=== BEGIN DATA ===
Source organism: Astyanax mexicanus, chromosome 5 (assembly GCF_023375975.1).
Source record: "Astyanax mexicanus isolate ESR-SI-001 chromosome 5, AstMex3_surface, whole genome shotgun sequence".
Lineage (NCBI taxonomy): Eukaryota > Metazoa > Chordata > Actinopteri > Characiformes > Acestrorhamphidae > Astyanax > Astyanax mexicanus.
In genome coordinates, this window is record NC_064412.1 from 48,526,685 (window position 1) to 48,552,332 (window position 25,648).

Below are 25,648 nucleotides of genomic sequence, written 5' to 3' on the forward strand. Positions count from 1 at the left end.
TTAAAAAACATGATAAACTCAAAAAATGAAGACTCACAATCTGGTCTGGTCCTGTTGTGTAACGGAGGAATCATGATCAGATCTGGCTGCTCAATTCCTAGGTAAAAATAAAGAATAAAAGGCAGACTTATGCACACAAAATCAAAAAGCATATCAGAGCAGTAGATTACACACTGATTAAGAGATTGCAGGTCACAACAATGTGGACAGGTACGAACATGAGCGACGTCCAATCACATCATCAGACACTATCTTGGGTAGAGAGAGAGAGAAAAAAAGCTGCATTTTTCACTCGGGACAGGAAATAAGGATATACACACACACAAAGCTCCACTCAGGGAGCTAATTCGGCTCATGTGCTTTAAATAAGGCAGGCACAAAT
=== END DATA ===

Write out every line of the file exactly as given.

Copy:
Source organism: Astyanax mexicanus, chromosome 5 (assembly GCF_023375975.1).
Source record: "Astyanax mexicanus isolate ESR-SI-001 chromosome 5, AstMex3_surface, whole genome shotgun sequence".
Lineage (NCBI taxonomy): Eukaryota > Metazoa > Chordata > Actinopteri > Characiformes > Acestrorhamphidae > Astyanax > Astyanax mexicanus.
In genome coordinates, this window is record NC_064412.1 from 48,526,685 (window position 1) to 48,552,332 (window position 25,648).

Below are 25,648 nucleotides of genomic sequence, written 5' to 3' on the forward strand. Positions count from 1 at the left end.
TTAAAAAACATGATAAACTCAAAAAATGAAGACTCACAATCTGGTCTGGTCCTGTTGTGTAACGGAGGAATCATGATCAGATCTGGCTGCTCAATTCCTAGGTAAAAATAAAGAATAAAAGGCAGACTTATGCACACAAAATCAAAAAGCATATCAGAGCAGTAGATTACACACTGATTAAGAGATTGCAGGTCACAACAATGTGGACAGGTACGAACATGAGCGACGTCCAATCACATCATCAGACACTATCTTGGGTAGAGAGAGAGAGAAAAAAAGCTGCATTTTTCACTCGGGACAGGAAATAAGGATATACACACACACAAAGCTCCACTCAGGGAGCTAATTCGGCTCATGTGCTTTAAATAAGGCAGGCACAAAT